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TITLE:  NICACARAGUA HUMAN RIGHTS PRACTICES, 1994
AUTHOR:  U.S. DEPARTMENT OF STATE
DATE:  FEBRUARY 1995









                           NICARAGUA


Nicaragua is a constitutional democracy, with a directly 
elected President, Vice President, and a 92-member unicameral 
National Assembly.  President Violeta Barrios de Chamorro was 
elected in a free and fair election in 1990, defeating the 
incumbent Sandinista National Liberation Front (FSLN).  She has 
delegated significant executive authority to her son-in-law, 
Presidency Minister Antonio Lacayo.  The executive branch 
coexists with an increasingly independent National Assembly, 
which has become the central forum for political debate.  With 
an unprecedented degree of cooperation among the FSLN, key 
parties belonging to the National Opposition Union (UNO) 
coalition that had supported President Chamorro's election in 
1990, and several moderate parties, the Assembly passed 
significant legislation on labor, civil-military relations, and 
property compensation bonds, and is currently working on 
constitutional reforms.

The President, in her capacity as commander in chief and 
Minister of Defense, and the Ministry of Government are legally 
responsible for overseeing the Sandinista Popular Army (EPS) 
and the National Police, respectively.  In practice, however, 
in the absence of a defense ministry, Nicaragua's security 
forces continued to be led by senior officers who maintained 
ideological and political links to the FSLN and who operated 
with substantial institutional and legal autonomy.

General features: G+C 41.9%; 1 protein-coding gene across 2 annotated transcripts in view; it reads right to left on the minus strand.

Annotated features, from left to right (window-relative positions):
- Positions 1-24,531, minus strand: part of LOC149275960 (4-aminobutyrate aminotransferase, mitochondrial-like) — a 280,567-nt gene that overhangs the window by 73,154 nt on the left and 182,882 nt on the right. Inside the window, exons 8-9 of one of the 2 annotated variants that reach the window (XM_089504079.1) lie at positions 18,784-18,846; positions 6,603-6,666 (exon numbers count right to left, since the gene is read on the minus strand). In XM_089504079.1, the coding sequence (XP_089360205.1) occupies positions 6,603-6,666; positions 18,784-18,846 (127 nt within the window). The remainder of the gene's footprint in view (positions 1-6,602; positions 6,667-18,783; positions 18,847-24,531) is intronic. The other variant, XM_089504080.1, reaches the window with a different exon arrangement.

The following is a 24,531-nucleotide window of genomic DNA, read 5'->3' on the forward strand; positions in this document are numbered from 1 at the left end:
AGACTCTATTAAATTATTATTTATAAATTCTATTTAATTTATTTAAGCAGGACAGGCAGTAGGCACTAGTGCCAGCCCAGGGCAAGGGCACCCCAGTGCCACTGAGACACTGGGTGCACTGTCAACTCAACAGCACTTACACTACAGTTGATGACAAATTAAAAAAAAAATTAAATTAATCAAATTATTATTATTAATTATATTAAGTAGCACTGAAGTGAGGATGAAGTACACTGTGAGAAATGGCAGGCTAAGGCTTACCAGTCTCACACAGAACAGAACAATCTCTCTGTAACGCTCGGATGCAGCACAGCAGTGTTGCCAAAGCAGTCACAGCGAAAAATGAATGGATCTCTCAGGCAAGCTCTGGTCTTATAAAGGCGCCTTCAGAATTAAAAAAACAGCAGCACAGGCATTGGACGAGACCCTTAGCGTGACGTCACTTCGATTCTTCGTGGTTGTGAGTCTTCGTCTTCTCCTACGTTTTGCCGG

Nevertheless, civilian control over the National Police was 
more evident in 1994, particularly during two transportation 
strikes.  Moreover, on September 2, President Chamorro signed 
into law a Military Code, passed by the National Assembly, 
which established institutional mechanisms intended to 
strengthen civilian control of the security apparatus.  The law 
provides for the retirement of current EPS Commander General 
Humberto Ortega in February 1995, presidential appointment of 
his successor to a term limited to 5 years, civilian court 
jurisdiction over common crimes committed by military and 
police personnel, prohibition of "political intelligence 
activities" by the EPS's Defense Intelligence Directorate 
(DID), and civilian oversight of the newly created military 
social security system and of EPS-operated private 
enterprises.  By the end of 1994, it was not clear whether all 
of these provisions would be implemented sucessfully.

The economy is predominantly agricultural, dependent on sugar, 
beef, seafood and banana exports, with some light manufacturing.
After years of hyperinflation and negative growth, the 
inflation rate was about 20 percent and real growth 
approximately 3 percent in 1994; per capita annual income was 
estimated at $410.  Unemployment and underemployment totaled 
over 50 percent, while the investment climate remained 
unsettled.  Although the Government's fiscal deficit has been 
cut by 80 percent since 1990, Nicaragua remained heavily 
dependent on foreign aid.

The security forces persisted in committing significant human 
rights abuses, although they are declining in number.  Murders, 
extrajudicial killings, torture, widespread mistreatment of 
detainees, and violence by paramilitary and criminal bands in 
rural areas were common.  Since President Chamorro assumed 
office, the focus of international attention has been on 
safeguarding the human rights of former members of the 
Nicaraguan Resistance (RN) since most human rights observers,